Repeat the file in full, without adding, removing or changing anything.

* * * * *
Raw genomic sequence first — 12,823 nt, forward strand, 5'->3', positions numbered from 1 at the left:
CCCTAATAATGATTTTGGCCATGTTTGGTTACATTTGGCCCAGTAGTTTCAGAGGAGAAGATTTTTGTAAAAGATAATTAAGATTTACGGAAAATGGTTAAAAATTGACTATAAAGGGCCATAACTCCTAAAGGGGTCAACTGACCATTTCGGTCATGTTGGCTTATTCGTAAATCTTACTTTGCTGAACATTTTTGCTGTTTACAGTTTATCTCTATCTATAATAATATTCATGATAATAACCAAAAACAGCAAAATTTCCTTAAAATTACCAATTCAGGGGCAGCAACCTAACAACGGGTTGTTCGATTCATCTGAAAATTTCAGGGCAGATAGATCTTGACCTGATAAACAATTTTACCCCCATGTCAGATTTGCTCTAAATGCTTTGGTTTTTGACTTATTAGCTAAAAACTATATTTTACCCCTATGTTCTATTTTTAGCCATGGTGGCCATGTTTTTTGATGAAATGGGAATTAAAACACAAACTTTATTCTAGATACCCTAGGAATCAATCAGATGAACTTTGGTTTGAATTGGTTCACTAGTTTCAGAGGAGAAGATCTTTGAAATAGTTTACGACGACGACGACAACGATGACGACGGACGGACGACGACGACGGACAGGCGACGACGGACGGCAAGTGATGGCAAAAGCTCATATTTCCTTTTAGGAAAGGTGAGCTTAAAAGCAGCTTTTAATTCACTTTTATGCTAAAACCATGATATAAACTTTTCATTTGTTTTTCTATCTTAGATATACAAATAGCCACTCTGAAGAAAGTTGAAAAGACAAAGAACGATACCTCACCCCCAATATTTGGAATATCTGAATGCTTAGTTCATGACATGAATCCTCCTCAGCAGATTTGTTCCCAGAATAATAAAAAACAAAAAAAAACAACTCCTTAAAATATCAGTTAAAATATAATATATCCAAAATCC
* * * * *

Raw genomic sequence first — 12,823 nt, forward strand, 5'->3', positions numbered from 1 at the left:
CCCTAATAATGATTTTGGCCATGTTTGGTTACATTTGGCCCAGTAGTTTCAGAGGAGAAGATTTTTGTAAAAGATAATTAAGATTTACGGAAAATGGTTAAAAATTGACTATAAAGGGCCATAACTCCTAAAGGGGTCAACTGACCATTTCGGTCATGTTGGCTTATTCGTAAATCTTACTTTGCTGAACATTTTTGCTGTTTACAGTTTATCTCTATCTATAATAATATTCATGATAATAACCAAAAACAGCAAAATTTCCTTAAAATTACCAATTCAGGGGCAGCAACCTAACAACGGGTTGTTCGATTCATCTGAAAATTTCAGGGCAGATAGATCTTGACCTGATAAACAATTTTACCCCCATGTCAGATTTGCTCTAAATGCTTTGGTTTTTGACTTATTAGCTAAAAACTATATTTTACCCCTATGTTCTATTTTTAGCCATGGTGGCCATGTTTTTTGATGAAATGGGAATTAAAACACAAACTTTATTCTAGATACCCTAGGAATCAATCAGATGAACTTTGGTTTGAATTGGTTCACTAGTTTCAGAGGAGAAGATCTTTGAAATAGTTTACGACGACGACGACAACGATGACGACGGACGGACGACGACGACGGACAGGCGACGACGGACGGCAAGTGATGGCAAAAGCTCATATTTCCTTTTAGGAAAGGTGAGCTTAAAAGCAGCTTTTAATTCACTTTTATGCTAAAACCATGATATAAACTTTTCATTTGTTTTTCTATCTTAGATATACAAATAGCCACTCTGAAGAAAGTTGAAAAGACAAAGAACGATACCTCACCCCCAATATTTGGAATATCTGAATGCTTAGTTCATGACATGAATCCTCCTCAGCAGATTTGTTCCCAGAATAATAAAAAACAAAAAAAAACAACTCCTTAAAATATCAGTTAAAATATAATATATCCAAAATCC